The adventurer and Bremont ambassador Olly Hicks had his sights set on achieving great things from a very young age. He began kayaking at the age of seven, then at 13 he first had the dream of rowing across the Atlantic. He went on to achieve this dream at the age of 23, becoming the youngest person to row the ocean solo and unsupported.
Now aged 35, Hicks has spent all of his adult life undertaking daring rowing, kayaking and climbing challenges all over the world. He can spend months, even years, meticulously planning and preparing each journey, and is currently in the groundwork stages of the first ever round-the-world rowing race.
He became involved with the British watch brand Bremont through sharing a pioneering spirit with its founders, brothers Nick and Giles English. ‘Two of my good friends, [polar explorer and record-breaking long-distance skier] Ben Saunders and [professional mountaineer] Jake Meyer are Bremont ambassadors, so I was aware of the association with adventure. I’m also in the Army Reserve, so Bremont’s motto of “Tested Beyond Endurance” was a fit. I was fascinated by what the brothers have done in creating Bremont – it’s such an authentic story.’
Hicks first got to know his Bremont Supermarine S500 under the most exacting circumstances – a kayaking trip from Greenland to Scotland. When Hicks calls it a ‘kayaking trip’, it sounds like a nice bit of holiday paddling, but this is typical of his understatement. It was a 1,500-mile, nine-week voyage across some of the world’s most perilous seas. Hicks had the idea after reading reports of attempted crossings in the late 17th century by mysterious rowers – believed to be Inuit tribesmen from Greenland – at least one of whom reached the Orkney Islands.
Hicks undertook the voyage in a 6.8m double sea-kayak with fellow adventurer George Bullard. The vessel was made of carbon fibre with a Kevlar-lined hull to protect it from ice. The
hull had specially designed spaces that Hicks and Bullard could squeeze into for their all-important rest periods. ‘The watches were how we ran all of our workshifts: every hour a five-minute rest, every five hours a 20-minute rest and every 15 hours, sleep. Rest time is really critical.’
The passing of time is one thing when you have another person to keep you sane, but on many of his missions, Hicks is completely on his own. In 2009, he attempted to row solo around the world, leaving Tasmania and circumnavigating Antarctica – a feat that had never been achieved. Shortly after setting off, he encountered technical problems and was left without his support crew.
‘For 96 days I didn’t see any sign of humanity – not one ship, or aeroplane. Normally I don’t mind being alone. In fact the solitude can be a source of contentment. But psychologically this was difficult, perhaps because I was racing to salvage a trip that had taken three years to plan.’
Did he fear for his life? ‘Yes, definitely. I went through three hurricanes. I was very frightened for the first three weeks of that three-month journey and had a knot in my stomach, getting used to the ferociousness of the sea, the scale of it. But the best way to deal with it is to get busy and stop your mind from dwelling. So I was busy either rowing, or maintaining the boat.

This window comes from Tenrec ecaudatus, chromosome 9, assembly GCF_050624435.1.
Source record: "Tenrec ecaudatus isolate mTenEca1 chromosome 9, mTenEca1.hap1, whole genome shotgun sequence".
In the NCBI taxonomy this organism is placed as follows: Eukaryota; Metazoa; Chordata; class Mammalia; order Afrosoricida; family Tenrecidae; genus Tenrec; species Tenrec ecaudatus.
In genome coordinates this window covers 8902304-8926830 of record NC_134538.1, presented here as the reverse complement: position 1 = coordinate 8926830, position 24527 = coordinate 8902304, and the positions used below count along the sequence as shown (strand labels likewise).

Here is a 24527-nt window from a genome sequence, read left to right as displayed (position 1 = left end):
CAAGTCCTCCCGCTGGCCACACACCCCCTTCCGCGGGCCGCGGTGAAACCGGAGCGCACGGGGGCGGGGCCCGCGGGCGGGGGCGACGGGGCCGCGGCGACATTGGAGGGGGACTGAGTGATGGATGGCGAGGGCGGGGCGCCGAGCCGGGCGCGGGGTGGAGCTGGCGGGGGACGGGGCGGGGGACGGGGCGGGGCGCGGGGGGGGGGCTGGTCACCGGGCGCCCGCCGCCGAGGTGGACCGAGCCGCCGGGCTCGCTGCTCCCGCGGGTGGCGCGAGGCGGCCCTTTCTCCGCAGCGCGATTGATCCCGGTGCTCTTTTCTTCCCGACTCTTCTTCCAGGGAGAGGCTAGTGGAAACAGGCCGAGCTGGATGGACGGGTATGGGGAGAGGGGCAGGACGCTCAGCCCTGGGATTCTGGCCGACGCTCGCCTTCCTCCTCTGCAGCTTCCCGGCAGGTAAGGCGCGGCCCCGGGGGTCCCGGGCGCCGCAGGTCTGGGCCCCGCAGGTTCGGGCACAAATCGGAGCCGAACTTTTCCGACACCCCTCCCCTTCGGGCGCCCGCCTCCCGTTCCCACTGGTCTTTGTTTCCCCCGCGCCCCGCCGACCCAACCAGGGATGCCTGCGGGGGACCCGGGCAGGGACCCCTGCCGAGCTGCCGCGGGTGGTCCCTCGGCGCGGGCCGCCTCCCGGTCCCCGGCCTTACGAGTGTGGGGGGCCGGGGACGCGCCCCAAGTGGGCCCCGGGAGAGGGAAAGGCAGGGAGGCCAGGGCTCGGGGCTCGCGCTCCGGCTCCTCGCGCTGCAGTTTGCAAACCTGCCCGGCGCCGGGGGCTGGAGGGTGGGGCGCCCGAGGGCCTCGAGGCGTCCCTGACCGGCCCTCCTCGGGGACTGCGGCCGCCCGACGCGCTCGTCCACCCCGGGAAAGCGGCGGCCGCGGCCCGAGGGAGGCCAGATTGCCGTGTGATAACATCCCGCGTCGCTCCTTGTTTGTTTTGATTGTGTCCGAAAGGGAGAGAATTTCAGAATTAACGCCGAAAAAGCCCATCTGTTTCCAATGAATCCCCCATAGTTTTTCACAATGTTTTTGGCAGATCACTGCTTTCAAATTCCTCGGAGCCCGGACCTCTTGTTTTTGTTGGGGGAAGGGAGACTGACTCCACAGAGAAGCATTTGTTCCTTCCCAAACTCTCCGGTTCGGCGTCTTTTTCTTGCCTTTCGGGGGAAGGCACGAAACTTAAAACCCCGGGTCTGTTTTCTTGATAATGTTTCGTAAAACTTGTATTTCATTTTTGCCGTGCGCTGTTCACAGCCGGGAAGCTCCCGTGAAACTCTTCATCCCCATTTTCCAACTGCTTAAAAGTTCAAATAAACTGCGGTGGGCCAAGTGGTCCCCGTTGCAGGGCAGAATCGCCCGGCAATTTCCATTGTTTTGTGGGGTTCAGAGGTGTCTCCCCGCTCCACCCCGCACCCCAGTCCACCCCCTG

‘The worst bit is the anticipation. You know from the laptop that a storm is coming and you have to avoid it becoming a monster in your head. I would just batten everything down, prepare the sea anchor, and then go into the back cabin ready for when the storm hit. The anticipation was always worse than the reality.’
Although ultimately he did not achieve his aim, Hicks did become the first person to row across the Tasman Sea from Tasmania to New Zealand, so while he was disappointed, it was another entry into the record books. But he’s not one to sit around and reflect on what he has already achieved; Hicks is already deep into planning for another attempt at rowing around the bottom of the world, a feat that nobody has yet achieved.
Unlike the long, slender kayaks, ocean rowing boats are vast, weighing up to two tonnes and looking far too big to be rowed by just one man – a task that Hicks likens to pushing a car: ‘You can do it on your own, and once you get started it’s OK, but getting it going is really hard.’
‘You know from the laptop a storm is coming and you have to avoid it becoming a monster in your head’
Rather than just attempting to re-run his 2009 attempt, Hicks has decided to spice things up for his second attempt at rowing around the world. He took inspiration from the Golden Globe – the race won by Sir Robin Knox-Johnston in 1969 who, after 312 days at sea, became the first person to sail solo non-stop around the world.
That race caught the public imagination, and Hicks aims to employ 21st-century methods of communication to get people involved. While Sir Knox-Johnston lost contact with the world for months after his radio failed, Hicks wants the public to follow the competitors’ progress online. He hopes to get up to six rowers involved, using identical boats. The plan is to leave Sydney in December 2018, and embark on a race that will take around two years.
‘Perhaps my natural preference is for solo sailing. Part of my motivation is looking for pioneering projects. Once you’ve done it as a crew I’d be pining to do it as a solo. So much of the test is the individual against the elements.’
This desire to push himself, and his ability to dedicate himself to meticulous planning, makes Hicks the ideal motivational speaker – he regularly addresses crowds at conferences, festivals and lectures. He gives his insight into the positives that can be found in failure as well as success. But his modesty conceals a burning desire to succeed, and it is clear that failure is not something he intends to encounter too often.